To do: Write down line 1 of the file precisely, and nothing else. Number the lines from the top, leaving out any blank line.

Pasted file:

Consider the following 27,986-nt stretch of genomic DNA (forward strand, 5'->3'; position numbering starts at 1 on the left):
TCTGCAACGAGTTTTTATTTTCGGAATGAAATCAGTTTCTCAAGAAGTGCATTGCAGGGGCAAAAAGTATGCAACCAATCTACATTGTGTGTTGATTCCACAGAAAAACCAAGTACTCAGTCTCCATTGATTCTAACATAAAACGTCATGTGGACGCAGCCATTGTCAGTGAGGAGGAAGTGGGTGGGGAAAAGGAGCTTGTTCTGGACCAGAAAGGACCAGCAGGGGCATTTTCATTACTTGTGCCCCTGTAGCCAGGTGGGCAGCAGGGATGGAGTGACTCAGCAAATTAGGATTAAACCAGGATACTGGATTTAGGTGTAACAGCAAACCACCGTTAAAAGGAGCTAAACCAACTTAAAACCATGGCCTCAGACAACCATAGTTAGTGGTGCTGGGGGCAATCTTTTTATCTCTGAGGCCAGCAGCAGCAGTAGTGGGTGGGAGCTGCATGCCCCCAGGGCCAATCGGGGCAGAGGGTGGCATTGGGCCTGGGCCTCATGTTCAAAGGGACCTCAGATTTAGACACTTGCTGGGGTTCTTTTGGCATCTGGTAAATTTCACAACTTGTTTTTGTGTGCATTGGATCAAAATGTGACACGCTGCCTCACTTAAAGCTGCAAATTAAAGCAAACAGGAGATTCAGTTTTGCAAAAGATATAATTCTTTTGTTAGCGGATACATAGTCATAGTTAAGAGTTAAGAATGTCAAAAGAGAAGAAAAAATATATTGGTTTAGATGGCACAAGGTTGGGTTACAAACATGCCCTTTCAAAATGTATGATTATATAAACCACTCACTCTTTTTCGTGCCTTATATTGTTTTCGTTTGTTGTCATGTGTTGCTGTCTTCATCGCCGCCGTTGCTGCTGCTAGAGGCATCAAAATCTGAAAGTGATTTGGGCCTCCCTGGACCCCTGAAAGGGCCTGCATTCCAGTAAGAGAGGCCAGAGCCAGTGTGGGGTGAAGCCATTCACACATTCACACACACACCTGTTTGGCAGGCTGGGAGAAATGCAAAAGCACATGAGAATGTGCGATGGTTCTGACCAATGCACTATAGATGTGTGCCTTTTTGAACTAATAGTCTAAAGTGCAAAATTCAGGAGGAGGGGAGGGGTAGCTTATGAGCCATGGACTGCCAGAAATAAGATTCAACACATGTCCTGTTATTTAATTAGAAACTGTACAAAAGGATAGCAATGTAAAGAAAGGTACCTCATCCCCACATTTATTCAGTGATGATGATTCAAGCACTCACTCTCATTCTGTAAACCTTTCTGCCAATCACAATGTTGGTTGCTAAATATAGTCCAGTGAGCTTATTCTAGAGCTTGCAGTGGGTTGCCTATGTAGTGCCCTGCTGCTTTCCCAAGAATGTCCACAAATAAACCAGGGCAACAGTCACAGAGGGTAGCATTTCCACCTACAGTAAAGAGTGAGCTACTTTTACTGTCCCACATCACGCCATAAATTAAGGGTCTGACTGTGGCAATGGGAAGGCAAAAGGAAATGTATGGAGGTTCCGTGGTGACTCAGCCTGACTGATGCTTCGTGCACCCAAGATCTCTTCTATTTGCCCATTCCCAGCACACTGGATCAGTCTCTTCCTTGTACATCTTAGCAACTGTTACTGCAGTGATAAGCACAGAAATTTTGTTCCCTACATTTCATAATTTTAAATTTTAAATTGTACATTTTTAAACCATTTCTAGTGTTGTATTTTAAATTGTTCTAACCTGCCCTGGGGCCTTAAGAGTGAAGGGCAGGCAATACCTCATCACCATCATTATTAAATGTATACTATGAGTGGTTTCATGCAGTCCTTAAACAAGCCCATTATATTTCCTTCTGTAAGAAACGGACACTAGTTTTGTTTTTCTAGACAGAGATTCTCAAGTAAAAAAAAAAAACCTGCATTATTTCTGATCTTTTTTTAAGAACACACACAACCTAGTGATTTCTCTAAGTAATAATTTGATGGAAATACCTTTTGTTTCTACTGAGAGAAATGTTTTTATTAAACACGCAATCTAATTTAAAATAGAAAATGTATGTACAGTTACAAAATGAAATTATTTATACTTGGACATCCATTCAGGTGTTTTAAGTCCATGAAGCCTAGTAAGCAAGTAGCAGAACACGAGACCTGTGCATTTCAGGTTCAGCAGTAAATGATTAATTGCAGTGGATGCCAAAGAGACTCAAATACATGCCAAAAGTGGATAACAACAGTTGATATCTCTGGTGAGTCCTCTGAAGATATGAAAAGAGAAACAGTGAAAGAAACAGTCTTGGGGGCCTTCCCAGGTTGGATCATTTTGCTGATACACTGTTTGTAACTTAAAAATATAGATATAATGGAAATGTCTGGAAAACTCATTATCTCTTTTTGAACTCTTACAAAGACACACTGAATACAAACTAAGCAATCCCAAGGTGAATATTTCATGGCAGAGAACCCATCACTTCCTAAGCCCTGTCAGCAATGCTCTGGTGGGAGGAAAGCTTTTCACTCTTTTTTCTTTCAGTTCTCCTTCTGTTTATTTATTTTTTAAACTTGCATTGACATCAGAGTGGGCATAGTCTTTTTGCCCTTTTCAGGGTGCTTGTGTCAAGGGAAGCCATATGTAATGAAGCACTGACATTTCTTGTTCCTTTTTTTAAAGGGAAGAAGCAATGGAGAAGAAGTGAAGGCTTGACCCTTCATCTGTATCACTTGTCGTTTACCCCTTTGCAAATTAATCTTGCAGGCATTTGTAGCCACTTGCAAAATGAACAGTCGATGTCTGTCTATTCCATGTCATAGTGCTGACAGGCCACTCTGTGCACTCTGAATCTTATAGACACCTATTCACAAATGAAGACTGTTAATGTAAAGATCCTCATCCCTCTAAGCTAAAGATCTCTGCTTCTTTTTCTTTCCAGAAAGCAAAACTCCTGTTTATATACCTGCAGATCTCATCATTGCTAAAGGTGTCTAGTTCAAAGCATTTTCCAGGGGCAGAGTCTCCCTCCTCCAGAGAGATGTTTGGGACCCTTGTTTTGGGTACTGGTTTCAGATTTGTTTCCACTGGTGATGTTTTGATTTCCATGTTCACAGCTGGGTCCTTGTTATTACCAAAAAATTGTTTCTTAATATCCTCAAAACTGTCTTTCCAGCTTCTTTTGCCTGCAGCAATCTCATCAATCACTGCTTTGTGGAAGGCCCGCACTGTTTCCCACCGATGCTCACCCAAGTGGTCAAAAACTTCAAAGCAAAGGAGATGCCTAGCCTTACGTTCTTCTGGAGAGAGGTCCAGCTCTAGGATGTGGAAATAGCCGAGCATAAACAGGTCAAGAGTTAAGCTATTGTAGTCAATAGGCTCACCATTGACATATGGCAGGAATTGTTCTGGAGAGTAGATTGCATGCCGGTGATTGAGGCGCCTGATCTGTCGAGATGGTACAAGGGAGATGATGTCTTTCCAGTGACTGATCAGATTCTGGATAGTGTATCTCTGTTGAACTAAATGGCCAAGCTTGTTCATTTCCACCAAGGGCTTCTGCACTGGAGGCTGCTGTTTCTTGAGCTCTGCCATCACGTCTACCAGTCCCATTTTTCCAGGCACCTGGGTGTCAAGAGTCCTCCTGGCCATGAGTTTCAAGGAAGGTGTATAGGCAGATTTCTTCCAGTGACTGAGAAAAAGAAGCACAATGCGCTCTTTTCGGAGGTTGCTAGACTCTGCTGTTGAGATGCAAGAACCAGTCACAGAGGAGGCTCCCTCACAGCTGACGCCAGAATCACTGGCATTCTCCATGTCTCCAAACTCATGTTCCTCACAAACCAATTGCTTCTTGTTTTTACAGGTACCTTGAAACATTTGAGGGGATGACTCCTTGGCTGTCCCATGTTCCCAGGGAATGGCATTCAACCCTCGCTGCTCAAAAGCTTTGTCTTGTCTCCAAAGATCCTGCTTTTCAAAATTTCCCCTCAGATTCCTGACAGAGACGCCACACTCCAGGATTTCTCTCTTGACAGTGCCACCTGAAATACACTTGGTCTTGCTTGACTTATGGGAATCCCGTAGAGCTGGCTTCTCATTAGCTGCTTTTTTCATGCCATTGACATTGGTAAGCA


Consider the following 27,986-nt stretch of genomic DNA (forward strand, 5'->3'; position numbering starts at 1 on the left):